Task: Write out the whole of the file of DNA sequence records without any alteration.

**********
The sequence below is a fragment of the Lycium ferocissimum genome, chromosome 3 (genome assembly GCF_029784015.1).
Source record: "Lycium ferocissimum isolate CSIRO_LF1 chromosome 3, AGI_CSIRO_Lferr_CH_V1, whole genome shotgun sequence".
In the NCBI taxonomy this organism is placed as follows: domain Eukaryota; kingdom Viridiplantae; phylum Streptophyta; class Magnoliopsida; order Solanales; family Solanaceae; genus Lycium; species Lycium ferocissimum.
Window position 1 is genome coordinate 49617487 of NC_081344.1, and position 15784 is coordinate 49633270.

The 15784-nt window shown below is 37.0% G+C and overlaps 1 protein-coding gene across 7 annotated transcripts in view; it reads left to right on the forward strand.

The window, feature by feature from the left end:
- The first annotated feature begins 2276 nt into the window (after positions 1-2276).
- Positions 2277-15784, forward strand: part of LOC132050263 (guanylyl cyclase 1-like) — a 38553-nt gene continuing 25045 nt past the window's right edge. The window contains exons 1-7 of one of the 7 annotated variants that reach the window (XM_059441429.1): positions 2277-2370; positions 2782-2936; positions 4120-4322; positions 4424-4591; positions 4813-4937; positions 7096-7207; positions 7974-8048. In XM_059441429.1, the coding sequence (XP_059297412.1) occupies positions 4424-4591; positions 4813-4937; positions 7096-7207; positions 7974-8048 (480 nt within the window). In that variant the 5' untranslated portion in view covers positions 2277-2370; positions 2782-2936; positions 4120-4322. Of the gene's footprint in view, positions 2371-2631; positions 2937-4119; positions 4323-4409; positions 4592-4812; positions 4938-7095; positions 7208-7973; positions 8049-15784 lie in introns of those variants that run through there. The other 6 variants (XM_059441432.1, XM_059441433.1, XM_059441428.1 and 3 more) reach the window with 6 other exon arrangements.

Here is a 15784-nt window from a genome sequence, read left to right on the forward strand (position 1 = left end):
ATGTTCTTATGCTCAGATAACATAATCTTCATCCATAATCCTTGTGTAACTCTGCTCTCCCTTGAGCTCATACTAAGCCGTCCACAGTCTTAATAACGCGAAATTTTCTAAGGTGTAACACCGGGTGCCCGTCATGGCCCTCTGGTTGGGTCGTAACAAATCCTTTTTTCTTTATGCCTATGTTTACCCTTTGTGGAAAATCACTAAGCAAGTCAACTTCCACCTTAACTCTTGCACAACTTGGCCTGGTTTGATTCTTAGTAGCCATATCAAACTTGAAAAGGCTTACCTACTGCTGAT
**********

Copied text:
The sequence below is a fragment of the Lycium ferocissimum genome, chromosome 3 (genome assembly GCF_029784015.1).
Source record: "Lycium ferocissimum isolate CSIRO_LF1 chromosome 3, AGI_CSIRO_Lferr_CH_V1, whole genome shotgun sequence".
In the NCBI taxonomy this organism is placed as follows: domain Eukaryota; kingdom Viridiplantae; phylum Streptophyta; class Magnoliopsida; order Solanales; family Solanaceae; genus Lycium; species Lycium ferocissimum.
Window position 1 is genome coordinate 49617487 of NC_081344.1, and position 15784 is coordinate 49633270.

The 15784-nt window shown below is 37.0% G+C and overlaps 1 protein-coding gene across 7 annotated transcripts in view; it reads left to right on the forward strand.

The window, feature by feature from the left end:
- The first annotated feature begins 2276 nt into the window (after positions 1-2276).
- Positions 2277-15784, forward strand: part of LOC132050263 (guanylyl cyclase 1-like) — a 38553-nt gene continuing 25045 nt past the window's right edge. The window contains exons 1-7 of one of the 7 annotated variants that reach the window (XM_059441429.1): positions 2277-2370; positions 2782-2936; positions 4120-4322; positions 4424-4591; positions 4813-4937; positions 7096-7207; positions 7974-8048. In XM_059441429.1, the coding sequence (XP_059297412.1) occupies positions 4424-4591; positions 4813-4937; positions 7096-7207; positions 7974-8048 (480 nt within the window). In that variant the 5' untranslated portion in view covers positions 2277-2370; positions 2782-2936; positions 4120-4322. Of the gene's footprint in view, positions 2371-2631; positions 2937-4119; positions 4323-4409; positions 4592-4812; positions 4938-7095; positions 7208-7973; positions 8049-15784 lie in introns of those variants that run through there. The other 6 variants (XM_059441432.1, XM_059441433.1, XM_059441428.1 and 3 more) reach the window with 6 other exon arrangements.

Here is a 15784-nt window from a genome sequence, read left to right on the forward strand (position 1 = left end):
ATGTTCTTATGCTCAGATAACATAATCTTCATCCATAATCCTTGTGTAACTCTGCTCTCCCTTGAGCTCATACTAAGCCGTCCACAGTCTTAATAACGCGAAATTTTCTAAGGTGTAACACCGGGTGCCCGTCATGGCCCTCTGGTTGGGTCGTAACAAATCCTTTTTTCTTTATGCCTATGTTTACCCTTTGTGGAAAATCACTAAGCAAGTCAACTTCCACCTTAACTCTTGCACAACTTGGCCTGGTTTGATTCTTAGTAGCCATATCAAACTTGAAAAGGCTTACCTACTGCTGAT